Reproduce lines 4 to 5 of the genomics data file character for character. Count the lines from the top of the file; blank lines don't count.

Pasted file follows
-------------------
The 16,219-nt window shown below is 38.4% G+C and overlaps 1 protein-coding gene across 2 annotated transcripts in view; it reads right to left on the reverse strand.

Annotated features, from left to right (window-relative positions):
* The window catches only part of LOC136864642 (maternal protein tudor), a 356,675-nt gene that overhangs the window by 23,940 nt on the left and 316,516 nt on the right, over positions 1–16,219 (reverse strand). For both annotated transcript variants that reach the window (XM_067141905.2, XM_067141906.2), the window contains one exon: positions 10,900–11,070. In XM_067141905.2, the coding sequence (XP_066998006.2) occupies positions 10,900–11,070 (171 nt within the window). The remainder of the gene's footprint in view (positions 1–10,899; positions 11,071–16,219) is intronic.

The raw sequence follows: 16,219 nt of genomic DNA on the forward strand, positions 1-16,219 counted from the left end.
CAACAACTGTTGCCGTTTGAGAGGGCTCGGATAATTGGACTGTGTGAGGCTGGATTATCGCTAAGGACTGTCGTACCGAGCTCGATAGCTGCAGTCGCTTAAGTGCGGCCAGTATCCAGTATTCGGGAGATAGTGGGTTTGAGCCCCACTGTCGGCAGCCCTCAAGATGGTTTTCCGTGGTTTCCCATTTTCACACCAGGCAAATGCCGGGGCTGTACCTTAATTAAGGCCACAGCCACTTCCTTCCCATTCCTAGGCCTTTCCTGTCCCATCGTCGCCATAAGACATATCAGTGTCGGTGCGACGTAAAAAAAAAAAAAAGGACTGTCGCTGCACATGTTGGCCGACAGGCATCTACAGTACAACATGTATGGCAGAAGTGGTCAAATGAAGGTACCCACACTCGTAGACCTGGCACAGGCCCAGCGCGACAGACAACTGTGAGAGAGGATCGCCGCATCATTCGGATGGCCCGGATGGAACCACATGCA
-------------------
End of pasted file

The raw sequence follows: 16,219 nt of genomic DNA on the forward strand, positions 1-16,219 counted from the left end.
CAACAACTGTTGCCGTTTGAGAGGGCTCGGATAATTGGACTGTGTGAGGCTGGATTATCGCTAAGGACTGTCGTACCGAGCTCGATAGCTGCAGTCGCTTAAGTGCGGCCAGTATCCAGTATTCGGGAGATAGTGGGTTTGAGCCCCACTGTCGGCAGCCCTCAAGATGGTTTTCCGTGGTTTCCCATTTTCACACCAGGCAAATGCCGGGGCTGTACCTTAATTAAGGCCACAGCCACTTCCTTCCCATTCCTAGGCCTTTCCTGTCCCATCGTCGCCATAAGACATATCAGTGTCGGTGCGACGTAAAAAAAAAAAAAAGGACTGTCGCTGCACATGTTGGCCGACAGGCATCTACAGTACAACATGTATGGCAGAAGTGGTCAAATGAAGGTACCCACACTCGTAGACCTGGCACAGGCCCAGCGCGACAGACAACTGTGAGAGAGGATCGCCGCATCATTCGGATGGCCCGGATGGAACCACATGCA